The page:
Nomad job doesn't renew consul token generated using nomad job templates and consul secrets engine

We have a nomad fabio job which communicates with consul using a token generated with consul secrets engine in vault. We are following the exact steps as https://learn.hashicorp.com/tutorials/nomad/vault-postgres specific to the fabio job.

Job template looks like below -

template {
data = <<EOH
{{ with secret “consul/creds/service-test” }}
registry.consul.token = {{ .Data.token }}
{{ end }}
registry.consul.kvpath = /path-to-config
registry.consul.noroutehtmlpath = /path-to-noroute
proxy.addr =
ui.addr =
registry.consul.register.addr =
metrics.target =
metrics.statsd.addr =
metrics.prefix =
metrics.names =
EOH
destination = “secrets/fabio.properties”
}

We would expect nomad to take care of renewing the consul token when the lease associated with the token expires but we don’t see that happening in our environment. Is this the expected behavior? or does token renewal have to be done explicitly by calling command below?

vault read consul/creds/service-test

@tgross have you seen this one before? Its following the same format as the PG example as the author stated

In this case it seems the token isn’t getting renewed and since there’s no way to put a watch on that specific token it seems even the PG example above would start to fail after 1 hour

Is Nomad supposed to handle renewal of secret engine tokens?

No, it should happen automatically, once a fraction of your lease time/ttl is left. What the value of task_token_ttl is your vault stanza? Is it less than the ttl of the token you’ve generated?

This is curious:

The job uses the template stanza's vault integration to populate the JSON configuration file that the application needs. The underlying tool being used is Consul Template. You can use Consul Template's documentation to learn more about the syntax needed to interact with Vault.

When I recently used Vault’s integration with Consul Template, I had to explicitly include renew = true in the associated vault stanza. But that seems to be missing from the example. I wonder what would happen if you included it anyway.

That’s interesting. Yes, consul-template needs that explicitly added, maybe that’s something to try here. Although I see that this setting is a part of vault stanza inside consul-template, and the documentation talks about using syntax same as template stanza inside consul-template

https://www.nomadproject.io/docs/job-specification/vault - This doesn’t show that option.

Ah, but note this from the page on the template stanza:

For a full list of the API template functions, please refer to the Consul Template README.

What confuses me is this line from the vault stanza page:

If Nomad is unable to renew the Vault token (perhaps due to a Vault outage or network error), the client will attempt to retrieve a new Vault token.

Details on this behaviour are missing, including whether it is configurable.

Thanks @jlj7 - it does seem like there’s some vagueness around this area in terms of the documentation. Hopefully someone from the Nomad and/or Consul-Template team can weigh in too. Right now, it seems like this may be a bug though.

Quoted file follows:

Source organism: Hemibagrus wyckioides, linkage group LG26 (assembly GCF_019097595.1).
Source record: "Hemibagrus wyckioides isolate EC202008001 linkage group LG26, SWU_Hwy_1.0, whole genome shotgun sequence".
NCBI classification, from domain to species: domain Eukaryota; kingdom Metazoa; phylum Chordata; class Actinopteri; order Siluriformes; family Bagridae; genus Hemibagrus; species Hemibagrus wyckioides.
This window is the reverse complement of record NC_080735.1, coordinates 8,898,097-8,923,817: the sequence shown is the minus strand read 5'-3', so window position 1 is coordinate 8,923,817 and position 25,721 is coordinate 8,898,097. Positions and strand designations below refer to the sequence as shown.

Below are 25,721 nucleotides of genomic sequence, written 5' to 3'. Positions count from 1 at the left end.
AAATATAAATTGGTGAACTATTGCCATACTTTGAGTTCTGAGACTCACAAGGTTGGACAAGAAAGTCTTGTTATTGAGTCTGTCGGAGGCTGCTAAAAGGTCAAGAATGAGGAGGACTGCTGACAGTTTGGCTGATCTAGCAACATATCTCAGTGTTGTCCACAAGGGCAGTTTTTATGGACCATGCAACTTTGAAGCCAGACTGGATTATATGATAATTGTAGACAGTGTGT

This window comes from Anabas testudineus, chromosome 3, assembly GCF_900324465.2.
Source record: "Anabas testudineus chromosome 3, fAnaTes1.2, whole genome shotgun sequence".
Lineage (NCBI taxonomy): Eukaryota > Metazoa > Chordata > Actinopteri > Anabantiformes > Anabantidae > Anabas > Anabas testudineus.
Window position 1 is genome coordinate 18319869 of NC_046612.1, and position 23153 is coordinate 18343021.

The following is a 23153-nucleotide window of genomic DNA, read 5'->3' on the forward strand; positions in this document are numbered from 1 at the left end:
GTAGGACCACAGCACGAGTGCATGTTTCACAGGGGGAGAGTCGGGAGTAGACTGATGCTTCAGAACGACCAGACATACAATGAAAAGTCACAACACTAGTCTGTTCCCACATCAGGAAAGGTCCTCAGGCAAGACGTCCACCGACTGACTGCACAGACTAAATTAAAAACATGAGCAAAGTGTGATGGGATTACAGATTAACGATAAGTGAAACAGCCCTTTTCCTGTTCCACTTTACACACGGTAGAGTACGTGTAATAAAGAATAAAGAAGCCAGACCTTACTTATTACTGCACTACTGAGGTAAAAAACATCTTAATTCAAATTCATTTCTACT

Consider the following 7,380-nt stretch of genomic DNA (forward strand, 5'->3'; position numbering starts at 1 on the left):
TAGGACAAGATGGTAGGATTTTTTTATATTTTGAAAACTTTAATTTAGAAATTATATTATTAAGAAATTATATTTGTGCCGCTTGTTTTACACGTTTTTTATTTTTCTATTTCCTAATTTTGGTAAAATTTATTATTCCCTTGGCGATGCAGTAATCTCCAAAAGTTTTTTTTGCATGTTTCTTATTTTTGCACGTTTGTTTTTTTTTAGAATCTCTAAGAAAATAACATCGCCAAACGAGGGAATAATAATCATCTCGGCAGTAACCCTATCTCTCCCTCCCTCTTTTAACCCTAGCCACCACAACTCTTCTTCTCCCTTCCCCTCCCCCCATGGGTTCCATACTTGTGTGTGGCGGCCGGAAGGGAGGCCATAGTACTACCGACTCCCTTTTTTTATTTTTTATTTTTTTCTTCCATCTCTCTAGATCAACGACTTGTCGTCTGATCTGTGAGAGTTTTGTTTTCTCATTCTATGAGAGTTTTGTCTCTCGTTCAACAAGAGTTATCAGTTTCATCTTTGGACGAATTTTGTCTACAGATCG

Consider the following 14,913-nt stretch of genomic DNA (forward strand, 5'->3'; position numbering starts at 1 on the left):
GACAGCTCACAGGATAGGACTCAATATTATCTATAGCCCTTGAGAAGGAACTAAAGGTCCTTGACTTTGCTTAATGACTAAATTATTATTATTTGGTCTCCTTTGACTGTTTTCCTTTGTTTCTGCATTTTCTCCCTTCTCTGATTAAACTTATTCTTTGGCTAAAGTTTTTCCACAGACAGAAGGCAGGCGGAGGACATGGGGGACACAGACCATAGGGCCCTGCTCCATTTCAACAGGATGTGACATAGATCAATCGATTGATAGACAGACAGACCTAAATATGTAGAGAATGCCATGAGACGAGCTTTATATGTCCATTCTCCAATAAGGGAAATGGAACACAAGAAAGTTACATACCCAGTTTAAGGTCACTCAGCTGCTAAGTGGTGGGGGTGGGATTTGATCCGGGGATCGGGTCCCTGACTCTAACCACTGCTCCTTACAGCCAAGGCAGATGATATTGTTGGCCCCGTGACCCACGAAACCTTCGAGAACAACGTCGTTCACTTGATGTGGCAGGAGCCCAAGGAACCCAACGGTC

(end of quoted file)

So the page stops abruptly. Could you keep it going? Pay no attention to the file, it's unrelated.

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@jlj7 - got it to work and posted details here: https://github.com/hashicorp/nomad/issues/9491

Basically it does seem like Nomad and Consul-Template are renewing (and restarting a container when the token completely expires).

I can only assume the issue was related to 1 of the following

  • The default values of 768h was so long a watcher never fired or just flat out died and never recovered (given this was seen on multiple servers across multiple clusters it seems unlikely)
  • Not having an explicity max-lease-ttl and default-least-ttl doesn’t play nicely.

It’s a bit of a guess but the fact that this was seen across a number of clusters (all completely isolated) around about the same time makes me think there’s something amiss with the blank defaults.

3 Likes

@idrennanvmware I was able to reproduce the issue again with explicit lower default ttl and max-lease-ttl.

The watcher is doing the job just fine. The problem is that nomad does not persist state (at least template related state, havent looked anyother places) across client restart.

So when nomad client restarts, the lease issued by previous client session leaks (no one revokes it, it will expire when it reaches its ttl).
And the new client session will follow the normal NEW job start procedure, mainly:

  1. run prehooks
  2. run templates and initialize watcher
  3. start containers (already running)

So it will template in a new VALID token into the container, but since the container was already running, the process running inside the container still held the old token. Then what happens is nomad template watcher will keep the new lease up-to-date, but when the old lease expires the process running inside the container start to fail.

I don’t think this should be an intended behavior… But solving this issue correctly seems require adding state persistent into nomad.

Want to hear from what nomad team says @tgross